CFOs4Tech provide outsourced CFO services to technology companies. One of the most time consuming activities is building and managing the financial projections and cash flow forecasts. I was introduced to the partner of the CFO firm, Ted Stann, by an investment fund that uses him for all of their portfolio companies and to teach classes for the accelerator program they run. Ted immediately through his full support behind Clockwork and even said he’s been wanting to build a tool like this for over 20 years. He uses it for his clients so they can have one collaborate platform so they aren’t passing excel sheets back and forth, to save them money with time he doesn’t have to spend updating those excel sheets, and to give the client more control and visibility into what has happened, what is currently happening, and what will happen.
Problem: MSTQ wanted to hire an additional employee and had no idea if they had the cash to do so or not. The team didn’t know exactly how much cash was coming in and going out at the end of every week or month. They also didn’t know if they had the additional work for the growing team in a few months if the influx of new business died down.
Cost of the problem: If MSTQ kept making hiring decisions without a full understanding of the impact it would have on cash, not only would they not be able to pay the team’s salaries, they wouldn’t be able to deliver on the contracts and agreements they made with their clients. The company wouldn’t be able to survive if that kept getting caught in the cycle of hiring new talent and then having to let them go because they couldn’t afford them after several months.
What would success look like: MSTQ would be able to map out how each impending decision affected their cash and ability to perform on active projects. They are working towards becoming one of the largest digital agencies in Chicago and want more hires, more clients, and be able to offer more services. They need to have real clarity of what was happening with their finances and not have to always depend on their accountant or bookkeeper for answers.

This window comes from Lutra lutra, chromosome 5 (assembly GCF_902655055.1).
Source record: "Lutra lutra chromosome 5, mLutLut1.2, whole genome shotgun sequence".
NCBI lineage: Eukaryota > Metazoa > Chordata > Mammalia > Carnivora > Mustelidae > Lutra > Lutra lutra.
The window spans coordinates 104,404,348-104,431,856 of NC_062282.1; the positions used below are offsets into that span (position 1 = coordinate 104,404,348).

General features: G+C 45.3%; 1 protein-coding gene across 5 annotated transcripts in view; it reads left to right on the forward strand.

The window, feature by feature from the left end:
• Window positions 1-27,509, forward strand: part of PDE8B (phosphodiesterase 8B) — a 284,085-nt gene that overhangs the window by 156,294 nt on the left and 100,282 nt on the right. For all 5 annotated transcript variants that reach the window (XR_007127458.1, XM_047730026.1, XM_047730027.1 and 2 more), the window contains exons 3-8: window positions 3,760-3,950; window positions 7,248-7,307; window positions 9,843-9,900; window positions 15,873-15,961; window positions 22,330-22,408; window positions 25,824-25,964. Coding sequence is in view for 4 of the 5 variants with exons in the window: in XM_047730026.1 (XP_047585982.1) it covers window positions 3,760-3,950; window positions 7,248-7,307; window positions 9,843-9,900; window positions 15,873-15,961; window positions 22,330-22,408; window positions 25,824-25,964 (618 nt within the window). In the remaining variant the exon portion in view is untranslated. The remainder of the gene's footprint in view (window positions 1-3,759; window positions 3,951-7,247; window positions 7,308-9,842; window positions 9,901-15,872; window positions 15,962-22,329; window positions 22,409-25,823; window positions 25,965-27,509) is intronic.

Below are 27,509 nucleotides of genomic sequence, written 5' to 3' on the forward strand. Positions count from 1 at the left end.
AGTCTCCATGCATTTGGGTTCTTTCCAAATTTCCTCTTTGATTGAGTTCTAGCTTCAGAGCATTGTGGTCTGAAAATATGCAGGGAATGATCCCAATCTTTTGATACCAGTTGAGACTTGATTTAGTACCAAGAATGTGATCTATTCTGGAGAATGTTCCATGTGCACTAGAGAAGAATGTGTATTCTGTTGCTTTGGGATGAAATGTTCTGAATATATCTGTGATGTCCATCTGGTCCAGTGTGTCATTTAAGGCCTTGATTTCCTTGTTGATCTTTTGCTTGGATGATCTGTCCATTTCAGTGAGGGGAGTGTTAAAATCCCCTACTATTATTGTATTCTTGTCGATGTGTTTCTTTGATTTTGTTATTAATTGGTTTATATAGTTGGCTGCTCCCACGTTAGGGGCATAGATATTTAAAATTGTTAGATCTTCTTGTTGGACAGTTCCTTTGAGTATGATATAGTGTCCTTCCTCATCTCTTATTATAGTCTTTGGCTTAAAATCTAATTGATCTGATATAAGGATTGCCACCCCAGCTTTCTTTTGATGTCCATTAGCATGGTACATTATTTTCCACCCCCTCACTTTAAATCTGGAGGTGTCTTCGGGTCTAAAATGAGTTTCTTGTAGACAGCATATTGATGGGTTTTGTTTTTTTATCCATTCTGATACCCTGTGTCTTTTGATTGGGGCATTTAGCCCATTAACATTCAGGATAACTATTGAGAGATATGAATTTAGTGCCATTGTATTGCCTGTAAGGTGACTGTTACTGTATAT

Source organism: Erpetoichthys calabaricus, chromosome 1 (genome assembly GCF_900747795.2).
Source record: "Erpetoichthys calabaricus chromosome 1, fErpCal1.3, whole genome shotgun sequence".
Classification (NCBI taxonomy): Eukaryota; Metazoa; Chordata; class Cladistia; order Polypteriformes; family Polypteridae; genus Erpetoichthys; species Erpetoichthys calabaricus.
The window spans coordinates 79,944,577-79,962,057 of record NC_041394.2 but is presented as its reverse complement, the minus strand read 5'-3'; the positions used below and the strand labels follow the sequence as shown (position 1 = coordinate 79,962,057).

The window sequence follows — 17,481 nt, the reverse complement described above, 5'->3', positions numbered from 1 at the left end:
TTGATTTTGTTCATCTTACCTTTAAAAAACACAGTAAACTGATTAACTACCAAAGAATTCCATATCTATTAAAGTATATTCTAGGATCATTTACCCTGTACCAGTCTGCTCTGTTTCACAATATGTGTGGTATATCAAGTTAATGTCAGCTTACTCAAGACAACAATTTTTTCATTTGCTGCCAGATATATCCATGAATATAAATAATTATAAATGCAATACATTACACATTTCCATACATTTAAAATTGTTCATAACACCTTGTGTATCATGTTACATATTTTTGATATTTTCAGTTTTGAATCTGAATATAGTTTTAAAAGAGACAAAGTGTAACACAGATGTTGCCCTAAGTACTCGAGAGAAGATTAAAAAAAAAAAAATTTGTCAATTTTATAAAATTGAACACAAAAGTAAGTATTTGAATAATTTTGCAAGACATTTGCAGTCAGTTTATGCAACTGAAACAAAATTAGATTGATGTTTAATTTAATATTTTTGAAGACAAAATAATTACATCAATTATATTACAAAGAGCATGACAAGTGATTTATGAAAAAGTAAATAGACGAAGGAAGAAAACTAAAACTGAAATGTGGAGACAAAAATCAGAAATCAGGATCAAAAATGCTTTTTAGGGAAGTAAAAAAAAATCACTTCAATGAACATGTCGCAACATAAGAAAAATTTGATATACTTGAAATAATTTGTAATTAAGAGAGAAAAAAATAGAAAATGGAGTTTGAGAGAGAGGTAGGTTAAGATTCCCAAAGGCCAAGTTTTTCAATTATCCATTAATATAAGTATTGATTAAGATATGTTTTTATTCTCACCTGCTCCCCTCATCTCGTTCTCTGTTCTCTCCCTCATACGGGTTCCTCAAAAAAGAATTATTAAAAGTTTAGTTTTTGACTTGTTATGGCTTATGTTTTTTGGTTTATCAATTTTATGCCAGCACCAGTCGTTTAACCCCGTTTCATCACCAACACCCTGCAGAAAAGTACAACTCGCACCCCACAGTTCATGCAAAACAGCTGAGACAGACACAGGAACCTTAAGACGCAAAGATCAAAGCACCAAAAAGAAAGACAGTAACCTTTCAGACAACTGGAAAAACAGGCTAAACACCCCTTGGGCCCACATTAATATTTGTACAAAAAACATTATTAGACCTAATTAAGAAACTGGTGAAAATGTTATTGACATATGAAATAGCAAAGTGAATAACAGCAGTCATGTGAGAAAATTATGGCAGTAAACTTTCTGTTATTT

What happened / What did Clockwork do?: The MSTQ team was able to map out what that additional hire would do to their bottom line and the timing they had to make that decision. They decided that hiring that individual at the current moment would put too much strain on their cash situation and realized they would be able to hire someone more qualified in 2 months and since then, the agency has grown by over 200% in all aspects.
MSTQ has grown over 200% year over year since launching in 2015. The vision is to grow MSTQ into one of the largest digital agencies in Chicago and Clockwork is the tool they use to make sure they are growing without risking cash or opening themselves up to uncertainty. MSTQ relies heavily on project renewals to grow and uses Clockwork to manage what the renewals or non-renewals will do to the bottom line as well as for resource allocation. The team uses Clockwork to manage how many team members are working on which projects and when they need to hire additional staff. The ability to grow into new markets and offer new services are crucial for the continued rapid growth and creating scenarios in Clockwork allows the team to predict and manage that growth in real-time. Since using Clockwork, the staff has more than doubled and their newly added international markets now serve for over 50% of their business.
Problem - SWZLE is leading the charge in eco-friendly products with their reusable straws and customizable carrying cases. The SWZLE team needed to decide whether or not they should stick to their customized cases with a standard straw, order custom cases and custom straws, or offer additional products at launch.
Cost of the problem - If the team didn’t map out the projected sales of each scenario with the appropriate costs, they could run out of cash almost immediately if they offered too many products without an understanding of the margins. Not being able to see what effect the inventory costs, the differences in margins of the products, and the capacity of each product and market had on their ability to execute could cripple them.
What would success look like? - SWZLE would be able to map out each product and each market in each scenario and find out what impacts that had on their cash flow and finances. The team would be able to adjust their revenue and expense projections for each product and see what it means in the long run and what products would be the most profitable.
What happened / what did Clockwork do? - The SWZLE team were able to map out all of the products they planned on offering and could see which would give them the best chance for success. They decided that offering the reusable straws with an up-charge for customizing the straws themselves provided them the best offering and outperformed their projections by over 300% month over month.